The point is that all of these incidents have been “innocent mistakes.” However, the mainstream media manages to turn one man’s “innocent mistake” into another man’s catastrophic blunder. Dan Quayle will never shake his reputation as the laughing stock of politics, but Biden manages to remain unscathed. It is the unbalanced, biased representation of these individuals in the media that has conservatives angry.
Now the mainstream media has turned its attention to the Tea Party movement. It has been a coordinated effort by the media to paint the Tea Party movement as racist, heartless, maniacal, etc, particularly in its protests against the healthcare reform bill. Michelle Malkin writes, “Unpopular Beltway Democrats and their media water-carriers now claim there’s a tea party epidemic of racism, harassment, and violence against them.”
On Sunday, March 21, the day healthcare legislation was passed, it appeared that the Democrats attempted to exacerbate an already heated atmosphere. Nancy Pelosi, bearing an oversized gavel, and her cohorts, walked through the angry crowd of citizens belonging to a wide-range of political parties. Congressmen walked through the crowds on more than one occasion, though tunnels were available for use, seemingly in the hopes of provoking the audience to spew controversial language.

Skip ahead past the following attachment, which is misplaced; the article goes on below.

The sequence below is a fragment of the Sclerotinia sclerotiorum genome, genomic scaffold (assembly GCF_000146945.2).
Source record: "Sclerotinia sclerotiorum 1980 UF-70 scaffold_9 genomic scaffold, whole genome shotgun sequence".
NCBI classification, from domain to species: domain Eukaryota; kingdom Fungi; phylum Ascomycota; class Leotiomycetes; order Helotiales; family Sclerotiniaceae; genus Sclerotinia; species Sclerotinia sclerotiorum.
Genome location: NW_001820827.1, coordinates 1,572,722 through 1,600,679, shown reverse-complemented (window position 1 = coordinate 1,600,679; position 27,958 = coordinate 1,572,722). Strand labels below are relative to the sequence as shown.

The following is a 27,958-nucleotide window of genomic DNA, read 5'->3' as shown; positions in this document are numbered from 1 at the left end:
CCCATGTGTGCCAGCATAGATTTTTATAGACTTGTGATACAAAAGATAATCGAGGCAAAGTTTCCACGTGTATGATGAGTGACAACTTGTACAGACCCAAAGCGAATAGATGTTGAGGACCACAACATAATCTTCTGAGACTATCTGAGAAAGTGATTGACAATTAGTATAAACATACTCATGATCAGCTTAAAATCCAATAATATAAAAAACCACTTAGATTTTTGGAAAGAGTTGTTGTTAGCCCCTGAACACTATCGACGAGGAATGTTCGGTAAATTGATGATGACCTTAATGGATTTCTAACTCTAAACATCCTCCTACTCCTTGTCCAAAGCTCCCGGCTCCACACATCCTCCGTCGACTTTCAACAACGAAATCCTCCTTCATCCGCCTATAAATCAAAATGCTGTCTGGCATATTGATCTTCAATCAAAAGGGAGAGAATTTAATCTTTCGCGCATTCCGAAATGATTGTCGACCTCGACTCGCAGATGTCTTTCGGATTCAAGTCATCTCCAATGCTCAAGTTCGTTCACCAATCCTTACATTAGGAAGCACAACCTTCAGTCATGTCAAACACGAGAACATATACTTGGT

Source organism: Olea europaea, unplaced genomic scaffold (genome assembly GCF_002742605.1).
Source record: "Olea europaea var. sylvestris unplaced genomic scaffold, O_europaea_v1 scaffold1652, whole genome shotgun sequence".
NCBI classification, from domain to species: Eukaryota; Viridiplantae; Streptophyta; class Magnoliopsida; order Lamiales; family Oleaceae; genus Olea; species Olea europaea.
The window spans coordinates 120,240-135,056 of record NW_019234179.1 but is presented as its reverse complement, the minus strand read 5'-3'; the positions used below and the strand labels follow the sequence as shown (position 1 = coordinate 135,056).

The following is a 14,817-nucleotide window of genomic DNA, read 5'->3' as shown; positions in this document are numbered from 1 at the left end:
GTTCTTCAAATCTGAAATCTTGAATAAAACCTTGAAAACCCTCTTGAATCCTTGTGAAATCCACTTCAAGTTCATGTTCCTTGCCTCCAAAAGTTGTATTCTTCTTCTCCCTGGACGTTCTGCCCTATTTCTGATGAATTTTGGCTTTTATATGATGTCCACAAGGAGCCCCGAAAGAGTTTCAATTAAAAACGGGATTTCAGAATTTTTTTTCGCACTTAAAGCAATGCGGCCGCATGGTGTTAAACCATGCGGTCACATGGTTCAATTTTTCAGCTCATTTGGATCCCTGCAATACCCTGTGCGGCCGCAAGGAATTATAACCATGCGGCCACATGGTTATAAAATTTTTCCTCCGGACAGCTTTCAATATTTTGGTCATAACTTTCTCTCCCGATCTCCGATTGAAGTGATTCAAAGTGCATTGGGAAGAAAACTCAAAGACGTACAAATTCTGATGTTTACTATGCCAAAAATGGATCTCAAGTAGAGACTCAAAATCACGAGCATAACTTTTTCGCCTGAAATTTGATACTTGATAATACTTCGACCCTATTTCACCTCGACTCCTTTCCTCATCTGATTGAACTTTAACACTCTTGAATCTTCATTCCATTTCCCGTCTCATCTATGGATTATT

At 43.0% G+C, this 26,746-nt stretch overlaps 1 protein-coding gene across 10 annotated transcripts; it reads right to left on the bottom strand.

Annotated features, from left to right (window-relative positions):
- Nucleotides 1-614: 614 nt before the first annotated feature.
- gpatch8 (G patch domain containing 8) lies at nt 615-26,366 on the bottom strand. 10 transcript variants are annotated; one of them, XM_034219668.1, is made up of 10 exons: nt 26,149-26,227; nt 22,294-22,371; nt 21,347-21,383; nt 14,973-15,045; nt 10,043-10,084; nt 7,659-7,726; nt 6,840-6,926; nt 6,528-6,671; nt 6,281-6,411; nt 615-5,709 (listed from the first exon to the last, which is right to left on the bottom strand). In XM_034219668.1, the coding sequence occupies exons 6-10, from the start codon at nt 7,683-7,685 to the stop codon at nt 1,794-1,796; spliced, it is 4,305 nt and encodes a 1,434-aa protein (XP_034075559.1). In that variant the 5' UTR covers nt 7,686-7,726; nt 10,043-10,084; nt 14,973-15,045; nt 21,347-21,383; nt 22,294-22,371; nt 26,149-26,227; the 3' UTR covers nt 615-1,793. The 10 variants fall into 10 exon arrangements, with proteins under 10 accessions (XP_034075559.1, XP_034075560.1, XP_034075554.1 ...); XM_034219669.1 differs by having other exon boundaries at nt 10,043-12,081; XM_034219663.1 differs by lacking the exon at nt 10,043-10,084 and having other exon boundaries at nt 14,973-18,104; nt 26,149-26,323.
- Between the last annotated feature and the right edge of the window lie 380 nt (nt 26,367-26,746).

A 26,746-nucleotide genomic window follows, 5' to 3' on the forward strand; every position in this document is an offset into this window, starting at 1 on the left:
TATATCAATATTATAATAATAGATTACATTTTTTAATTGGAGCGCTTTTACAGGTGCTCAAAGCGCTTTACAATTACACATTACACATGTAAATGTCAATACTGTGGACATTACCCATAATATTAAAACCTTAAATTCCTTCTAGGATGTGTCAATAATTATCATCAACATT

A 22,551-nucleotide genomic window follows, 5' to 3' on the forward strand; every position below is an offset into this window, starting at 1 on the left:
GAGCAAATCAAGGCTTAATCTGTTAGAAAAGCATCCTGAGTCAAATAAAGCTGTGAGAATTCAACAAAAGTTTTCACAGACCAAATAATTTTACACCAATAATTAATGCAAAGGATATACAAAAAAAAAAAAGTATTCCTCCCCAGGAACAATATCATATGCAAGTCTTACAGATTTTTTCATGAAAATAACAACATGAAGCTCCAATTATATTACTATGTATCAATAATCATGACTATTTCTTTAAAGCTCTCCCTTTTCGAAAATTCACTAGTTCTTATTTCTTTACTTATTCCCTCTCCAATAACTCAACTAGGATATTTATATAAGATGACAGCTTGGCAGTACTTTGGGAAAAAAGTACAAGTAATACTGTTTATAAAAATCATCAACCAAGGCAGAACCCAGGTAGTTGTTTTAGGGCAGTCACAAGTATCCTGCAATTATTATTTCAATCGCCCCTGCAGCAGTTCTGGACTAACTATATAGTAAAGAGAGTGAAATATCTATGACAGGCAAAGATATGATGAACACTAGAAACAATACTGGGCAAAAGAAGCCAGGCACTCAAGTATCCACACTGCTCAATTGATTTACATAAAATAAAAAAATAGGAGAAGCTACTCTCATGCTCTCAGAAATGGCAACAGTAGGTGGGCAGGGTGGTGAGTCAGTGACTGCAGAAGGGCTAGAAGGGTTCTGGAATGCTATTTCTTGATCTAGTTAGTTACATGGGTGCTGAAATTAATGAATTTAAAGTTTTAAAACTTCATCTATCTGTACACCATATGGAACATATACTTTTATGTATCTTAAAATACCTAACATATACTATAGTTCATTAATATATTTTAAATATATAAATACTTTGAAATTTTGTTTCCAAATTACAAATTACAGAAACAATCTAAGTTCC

Their attempts were unsuccessful, however. In a crowd surrounded by news cameras and reporters, not a slur was recorded. In fact, nothing was caught on tape except one person calling Barney Frank a name. And claims that tea party members shouted the despicable racial epithet “nigger” at black Democrats have been unconfirmed.
Missouri Democrat Emanuel Cleaver claimed that a protestor intentionally spit in his face, though videotapes of the event indicated no such thing. Days after he made the accusation, Cleaver backtracked his claims by describing the heckler as “the man who allowed his saliva to hit my face.”